Eli Lilly CEO David Ricks, speaking to the slow and steady progress that brought tirzepitide to the world, says the Indianapolis pharma is now ready to open up the chocolate factory.
“I know a number of biotechs are in the room at this conference so it's worth mentioning: we're open for business on external innovation,” Ricks said at the J.P. Morgan Healthcare Conference Tuesday.
That doesn’t just mean gobbling up companies. Ricks said the pharma’s approach over the past few major acquisitions—see Loxo Oncology in 2019—has been to buy the companies and keep them operating more at an arm's length, retaining the talent and allowing them to continue bringing new, exciting ideas to the table.
“Most of the Big Pharma companies in our industry, and certainly Lilly for the longest time, thought about acquisition as grabbing an asset. Essentially, go into a company, take their work, thank them very much. The people move on to the next thing. And then as Big Pharma, we envelop that and prosecute it forward,” Ricks said.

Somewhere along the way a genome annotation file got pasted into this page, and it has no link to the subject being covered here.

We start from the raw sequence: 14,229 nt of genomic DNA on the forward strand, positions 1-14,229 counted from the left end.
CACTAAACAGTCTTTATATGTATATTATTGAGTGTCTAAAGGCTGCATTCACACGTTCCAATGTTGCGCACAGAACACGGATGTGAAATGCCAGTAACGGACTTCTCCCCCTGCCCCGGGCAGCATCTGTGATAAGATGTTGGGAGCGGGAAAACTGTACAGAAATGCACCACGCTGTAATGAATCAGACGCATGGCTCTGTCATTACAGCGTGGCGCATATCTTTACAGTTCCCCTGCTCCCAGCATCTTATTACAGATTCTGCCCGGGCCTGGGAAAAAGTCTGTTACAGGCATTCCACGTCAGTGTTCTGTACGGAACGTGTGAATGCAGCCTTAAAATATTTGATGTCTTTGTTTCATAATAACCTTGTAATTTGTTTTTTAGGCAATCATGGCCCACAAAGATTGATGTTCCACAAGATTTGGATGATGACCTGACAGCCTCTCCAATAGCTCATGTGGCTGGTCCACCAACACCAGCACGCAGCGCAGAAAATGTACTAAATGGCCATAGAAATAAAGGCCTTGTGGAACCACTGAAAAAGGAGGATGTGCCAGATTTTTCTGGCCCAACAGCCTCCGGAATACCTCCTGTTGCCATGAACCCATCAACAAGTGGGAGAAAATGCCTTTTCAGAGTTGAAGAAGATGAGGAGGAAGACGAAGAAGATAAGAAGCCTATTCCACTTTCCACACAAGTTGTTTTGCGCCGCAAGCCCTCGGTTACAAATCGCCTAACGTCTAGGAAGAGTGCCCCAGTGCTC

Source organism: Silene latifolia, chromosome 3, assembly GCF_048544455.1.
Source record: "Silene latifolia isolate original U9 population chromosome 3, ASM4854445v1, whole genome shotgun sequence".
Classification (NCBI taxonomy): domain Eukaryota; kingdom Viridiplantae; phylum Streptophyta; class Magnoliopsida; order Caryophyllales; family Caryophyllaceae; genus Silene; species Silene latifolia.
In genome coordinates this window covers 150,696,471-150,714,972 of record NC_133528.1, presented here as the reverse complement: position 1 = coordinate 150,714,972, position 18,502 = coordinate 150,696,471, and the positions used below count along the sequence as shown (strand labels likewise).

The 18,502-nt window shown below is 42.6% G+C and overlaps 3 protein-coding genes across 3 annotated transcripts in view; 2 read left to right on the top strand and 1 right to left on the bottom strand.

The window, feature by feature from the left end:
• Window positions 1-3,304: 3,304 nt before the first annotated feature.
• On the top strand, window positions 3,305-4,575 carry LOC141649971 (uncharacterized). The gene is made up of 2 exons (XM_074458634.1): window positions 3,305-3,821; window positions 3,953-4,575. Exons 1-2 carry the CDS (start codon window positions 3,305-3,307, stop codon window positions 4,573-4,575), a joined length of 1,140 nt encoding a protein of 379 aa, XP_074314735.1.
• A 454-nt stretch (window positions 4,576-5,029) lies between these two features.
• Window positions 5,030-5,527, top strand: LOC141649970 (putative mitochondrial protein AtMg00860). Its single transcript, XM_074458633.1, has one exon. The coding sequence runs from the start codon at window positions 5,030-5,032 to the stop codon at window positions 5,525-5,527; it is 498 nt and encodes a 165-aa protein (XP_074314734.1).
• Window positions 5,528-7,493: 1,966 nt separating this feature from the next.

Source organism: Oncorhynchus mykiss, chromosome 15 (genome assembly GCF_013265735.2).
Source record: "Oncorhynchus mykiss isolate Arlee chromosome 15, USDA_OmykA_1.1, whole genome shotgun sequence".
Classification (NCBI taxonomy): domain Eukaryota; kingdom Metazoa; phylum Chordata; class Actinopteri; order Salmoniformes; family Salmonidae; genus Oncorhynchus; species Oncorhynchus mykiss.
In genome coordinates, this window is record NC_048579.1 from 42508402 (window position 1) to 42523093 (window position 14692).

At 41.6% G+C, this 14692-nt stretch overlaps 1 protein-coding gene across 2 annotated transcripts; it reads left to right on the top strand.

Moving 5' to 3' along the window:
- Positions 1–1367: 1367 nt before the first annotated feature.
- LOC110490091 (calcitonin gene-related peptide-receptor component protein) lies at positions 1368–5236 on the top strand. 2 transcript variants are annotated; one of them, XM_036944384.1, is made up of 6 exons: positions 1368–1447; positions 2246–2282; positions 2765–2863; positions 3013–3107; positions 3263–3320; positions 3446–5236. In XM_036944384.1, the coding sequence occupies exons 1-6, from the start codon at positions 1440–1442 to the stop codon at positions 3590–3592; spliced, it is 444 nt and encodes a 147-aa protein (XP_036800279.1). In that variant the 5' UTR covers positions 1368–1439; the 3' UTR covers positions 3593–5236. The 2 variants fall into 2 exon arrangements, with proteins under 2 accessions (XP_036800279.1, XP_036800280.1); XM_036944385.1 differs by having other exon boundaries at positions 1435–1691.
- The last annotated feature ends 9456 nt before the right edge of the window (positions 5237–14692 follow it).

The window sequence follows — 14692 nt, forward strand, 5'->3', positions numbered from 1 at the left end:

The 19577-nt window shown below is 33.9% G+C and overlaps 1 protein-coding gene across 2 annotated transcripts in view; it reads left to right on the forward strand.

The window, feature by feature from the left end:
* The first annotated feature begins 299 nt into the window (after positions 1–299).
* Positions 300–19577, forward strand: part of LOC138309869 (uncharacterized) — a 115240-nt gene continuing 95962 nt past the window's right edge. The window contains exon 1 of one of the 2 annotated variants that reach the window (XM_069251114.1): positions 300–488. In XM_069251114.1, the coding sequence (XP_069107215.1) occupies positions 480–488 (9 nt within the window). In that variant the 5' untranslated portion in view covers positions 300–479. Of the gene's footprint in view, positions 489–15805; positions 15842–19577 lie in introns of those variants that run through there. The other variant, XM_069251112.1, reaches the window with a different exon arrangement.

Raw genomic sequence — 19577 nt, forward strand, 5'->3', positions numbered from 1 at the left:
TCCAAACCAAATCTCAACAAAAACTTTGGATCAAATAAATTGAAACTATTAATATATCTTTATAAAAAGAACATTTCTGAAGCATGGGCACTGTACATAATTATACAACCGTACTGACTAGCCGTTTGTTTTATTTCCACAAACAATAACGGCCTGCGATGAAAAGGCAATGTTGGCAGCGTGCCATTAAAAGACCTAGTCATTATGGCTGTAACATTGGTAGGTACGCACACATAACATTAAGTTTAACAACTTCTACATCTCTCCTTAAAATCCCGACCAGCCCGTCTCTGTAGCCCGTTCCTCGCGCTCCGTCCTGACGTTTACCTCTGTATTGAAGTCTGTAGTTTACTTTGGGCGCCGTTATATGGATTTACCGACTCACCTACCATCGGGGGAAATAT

Lilly doesn’t want to do that anymore. Starting with Loxo, the company began to prioritize the people more.
“We think about now, acquisition is not just assets, but people and methodologies and ways to make even more medicines,” Ricks said. “Surely one of the ways that Big Pharma can grow R&D productively is by having more great minds around the table and more difference in how we think about creating drugs.”
Pointing to a number of other acquired companies, including Point Biopharma, Ricks said the leadership has stayed on. He calls these “satellites to the Lilly ecosystem.”
Ricks gave the standard CEO answer to the question of whether he would pull the trigger on a larger M&A deal right now: “Never say never.” Revenue-stage companies “have challenges” that might complicate the business case for such a transformative, or “messy” deal, he said.
“If someone had like a platform or like a really strong pipeline that we could add value to, I don't think the number next to the price tag is such a big deal anymore,” Ricks said. “I used to answer that question differently.”
The reality is, most companies that are eligible for buyouts are in the earlier stage. Lilly doesn’t mind the risk of taking on an early-stage company and just has to be better than its competitors at predicting what’s going to be the next big thing in medicine.
“In our domains of expertise, we better be able to call balls and strikes better than our competitors and maybe better than even venture capital. And if we can do that, we can pick winners,” Ricks said.